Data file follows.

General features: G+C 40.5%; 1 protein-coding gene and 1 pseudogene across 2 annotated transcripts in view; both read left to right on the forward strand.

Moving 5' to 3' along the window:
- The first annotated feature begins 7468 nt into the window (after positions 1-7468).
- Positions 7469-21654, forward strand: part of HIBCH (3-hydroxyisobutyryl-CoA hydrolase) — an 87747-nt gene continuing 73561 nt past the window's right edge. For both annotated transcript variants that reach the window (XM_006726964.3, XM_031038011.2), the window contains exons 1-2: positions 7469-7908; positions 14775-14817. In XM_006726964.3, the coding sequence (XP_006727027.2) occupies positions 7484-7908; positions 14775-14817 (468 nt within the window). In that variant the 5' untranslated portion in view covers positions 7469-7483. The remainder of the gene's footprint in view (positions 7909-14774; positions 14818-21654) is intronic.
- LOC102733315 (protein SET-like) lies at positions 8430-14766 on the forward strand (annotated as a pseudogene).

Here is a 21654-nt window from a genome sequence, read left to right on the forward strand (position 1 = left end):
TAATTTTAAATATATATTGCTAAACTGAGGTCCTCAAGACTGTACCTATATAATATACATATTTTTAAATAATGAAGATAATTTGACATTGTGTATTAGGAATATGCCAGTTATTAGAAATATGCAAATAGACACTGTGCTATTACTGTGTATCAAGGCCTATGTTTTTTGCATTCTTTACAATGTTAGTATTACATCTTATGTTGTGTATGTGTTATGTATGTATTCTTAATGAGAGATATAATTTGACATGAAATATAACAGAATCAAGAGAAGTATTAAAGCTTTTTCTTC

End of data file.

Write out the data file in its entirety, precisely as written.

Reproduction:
General features: G+C 40.5%; 1 protein-coding gene and 1 pseudogene across 2 annotated transcripts in view; both read left to right on the forward strand.

Moving 5' to 3' along the window:
- The first annotated feature begins 7468 nt into the window (after positions 1-7468).
- Positions 7469-21654, forward strand: part of HIBCH (3-hydroxyisobutyryl-CoA hydrolase) — an 87747-nt gene continuing 73561 nt past the window's right edge. For both annotated transcript variants that reach the window (XM_006726964.3, XM_031038011.2), the window contains exons 1-2: positions 7469-7908; positions 14775-14817. In XM_006726964.3, the coding sequence (XP_006727027.2) occupies positions 7484-7908; positions 14775-14817 (468 nt within the window). In that variant the 5' untranslated portion in view covers positions 7469-7483. The remainder of the gene's footprint in view (positions 7909-14774; positions 14818-21654) is intronic.
- LOC102733315 (protein SET-like) lies at positions 8430-14766 on the forward strand (annotated as a pseudogene).

Here is a 21654-nt window from a genome sequence, read left to right on the forward strand (position 1 = left end):
TAATTTTAAATATATATTGCTAAACTGAGGTCCTCAAGACTGTACCTATATAATATACATATTTTTAAATAATGAAGATAATTTGACATTGTGTATTAGGAATATGCCAGTTATTAGAAATATGCAAATAGACACTGTGCTATTACTGTGTATCAAGGCCTATGTTTTTTGCATTCTTTACAATGTTAGTATTACATCTTATGTTGTGTATGTGTTATGTATGTATTCTTAATGAGAGATATAATTTGACATGAAATATAACAGAATCAAGAGAAGTATTAAAGCTTTTTCTTC